Iowa City native Elizabeth Summy — who has worked on Capitol Hill and for prominent health care associations since graduating from the University of Iowa — recently returned to campus as an alumni fellow.
Monday, December 4, 2023

By Izabela Zaluska

Portrait of Elizabeth Summy

University of Iowa College of Liberal Arts and Sciences graduate Elizabeth Summy (86BA), who graduated with a degree in political science, said hard work, timing, and building connections helped her develop a career at the intersection of politics, health care, and nonprofit leadership.

Her career has spanned working as deputy chief of staff for a federal agency to holding senior roles at prominent health care associations. Summy is currently a regional executive for the American Hospital Association, which includes working with hospital leaders from across the upper Midwest. Elizabeth Summy

It’s been important to Summy throughout her career to support current students and other graduates from the Department of Political Science. She currently serves on the department’s alumni advisory board and was recently selected as a CLAS alumni fellow.  

The alumni fellows program was established in 1999 and recognizes CLAS graduates for their outstanding contributions to society, their professions, the college, and university.

“I'm so happy to be supporting the students because the people that have come through this program are absolutely amazing,” Summy said. “There are people that have influenced politics and policy around the world that have walked in Schaeffer Hall.”

Early interest in politics

Summy always had an interest in politics and said growing up in Iowa City gave her a unique opportunity to see presidential candidates and other campaigns “right here in our backyard.”

“I remember my dad came home one evening and said that Jimmy Carter was staying at a friend's house,” Summy recalled. “And I was like who is Jimmy Carter? Why is he staying here? It began this discussion around how candidates come to Iowa to meet people before they launch their campaigns. I just found that really interesting.”

Summy was drawn to the University of Iowa because of its political science program within CLAS, as well as its reputation as a Big Ten university. She recalls enjoying her classes and getting a well-rounded, immersive education that prepared her for after graduation.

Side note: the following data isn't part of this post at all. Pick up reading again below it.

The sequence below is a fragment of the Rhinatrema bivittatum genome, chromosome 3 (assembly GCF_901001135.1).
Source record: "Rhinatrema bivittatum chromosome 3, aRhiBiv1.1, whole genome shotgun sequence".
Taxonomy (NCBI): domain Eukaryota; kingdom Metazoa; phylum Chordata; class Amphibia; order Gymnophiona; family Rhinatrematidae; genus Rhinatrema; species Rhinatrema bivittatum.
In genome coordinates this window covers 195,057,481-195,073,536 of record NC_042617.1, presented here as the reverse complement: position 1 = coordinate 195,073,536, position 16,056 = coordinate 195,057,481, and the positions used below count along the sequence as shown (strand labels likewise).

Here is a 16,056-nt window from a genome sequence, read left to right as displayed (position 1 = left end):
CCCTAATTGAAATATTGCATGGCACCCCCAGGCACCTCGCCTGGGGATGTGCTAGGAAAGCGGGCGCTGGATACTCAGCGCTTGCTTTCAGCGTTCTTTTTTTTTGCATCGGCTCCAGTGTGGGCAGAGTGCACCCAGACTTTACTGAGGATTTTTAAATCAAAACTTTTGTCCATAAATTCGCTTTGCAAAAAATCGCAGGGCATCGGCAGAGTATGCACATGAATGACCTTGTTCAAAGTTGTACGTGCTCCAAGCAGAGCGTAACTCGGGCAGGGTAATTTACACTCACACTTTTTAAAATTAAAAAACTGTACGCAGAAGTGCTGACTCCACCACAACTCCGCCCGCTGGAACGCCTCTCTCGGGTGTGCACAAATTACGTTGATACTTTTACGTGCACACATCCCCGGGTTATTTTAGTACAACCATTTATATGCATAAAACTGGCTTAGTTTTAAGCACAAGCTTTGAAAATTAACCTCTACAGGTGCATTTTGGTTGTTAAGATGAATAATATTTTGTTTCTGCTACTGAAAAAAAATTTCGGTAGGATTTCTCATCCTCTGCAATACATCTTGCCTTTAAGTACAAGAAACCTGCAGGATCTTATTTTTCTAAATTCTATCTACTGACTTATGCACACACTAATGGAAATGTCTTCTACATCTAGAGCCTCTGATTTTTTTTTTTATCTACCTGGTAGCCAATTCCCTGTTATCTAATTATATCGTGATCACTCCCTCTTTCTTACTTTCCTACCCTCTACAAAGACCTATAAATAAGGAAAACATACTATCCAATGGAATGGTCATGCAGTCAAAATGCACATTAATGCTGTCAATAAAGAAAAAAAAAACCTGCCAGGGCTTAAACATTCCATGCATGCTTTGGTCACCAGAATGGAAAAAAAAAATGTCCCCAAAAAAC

It also helped that she graduated in an election year, which allowed her to work on a congressional campaign after graduation. The successful campaign took her to Washington, D.C., where she worked as a legislative assistant focusing on health care, housing, and senior services.

"Timing can matter a lot, but so does being willing to take chances,” Summy said.

Unique career spanning politics, healthcare

Summy’s career also includes working at the U.S. Department of Health and Human Services in the late 90s during the Clinton administration. Moving up to the deputy chief of staff role was an amazing experience, she said.

Summy was involved in the department's main initiatives at the time, including welfare reform, children’s health insurance, the food pyramid, and creating consumer friendly labels for medicine.  

“I was in a lot of meetings with smart people all around the table who were sharing their perspective and their advice to counsel Secretary Donna Shalala on certain issues so that she could make a well-informed decision,” Summy said. “It was just a really interesting lesson in leadership and decision making. I'll never forget it.”

In addition to working on various campaigns, Summy has held senior roles at prominent health care associations, including the American Society for Health Care Risk Management, American Hospital Assocation and American College of Healthcare Executives. She also has a master’s in healthcare administration from Des Moines University.

In her current role as a regional executive for the American Hospital Association, Summy works with hospital leaders from across the upper Midwest — including UI Hospitals and Clinics.  

Summy has gained additional appreciation of the “groundbreaking work” of UIHC through her current role.

“They recruit amazing physicians from all over the place, and they train amazing clinicians who are making huge impacts all over the world,” Summy said. “That's another fun angle to my current role is being able to work with the university hospital.”

Connecting with students

There weren’t the same opportunities to connect with alumni when Summy was a UI student, which is why it’s so important to her to be involved in supporting current students.  

"My big message for students is ‘You're in a great program and you have support here — take advantage of it,’” Summy said.

Brian Lai, associate professor and department chair of political science, said the department nominated Summy for the CLAS alumni fellow program because of her devotion to the department and her career accomplishments.

“Liz's career path is a great story for our students,” Lai said. “She has continued to develop her knowledge and skills through her work experiences and graduate degree and has used her experience, knowledge, and preparation to engage and excel in new opportunities.”

Summy returned to the UI campus in October to give a talk as part of the alumni fellow program. She is eager anytime she gets to return to Iowa City and connect with students.

“When I was in school, I never would have thought I could be back here doing the political science volunteer work that I do, but also professionally working with the university hospital,” Summy said. “I've got this convergence of policy and health care politics, and it's pretty great.”

And even though she lives in Chicago now, Summy said she still signs a lot of her text messages with a yellow heart and a black heart.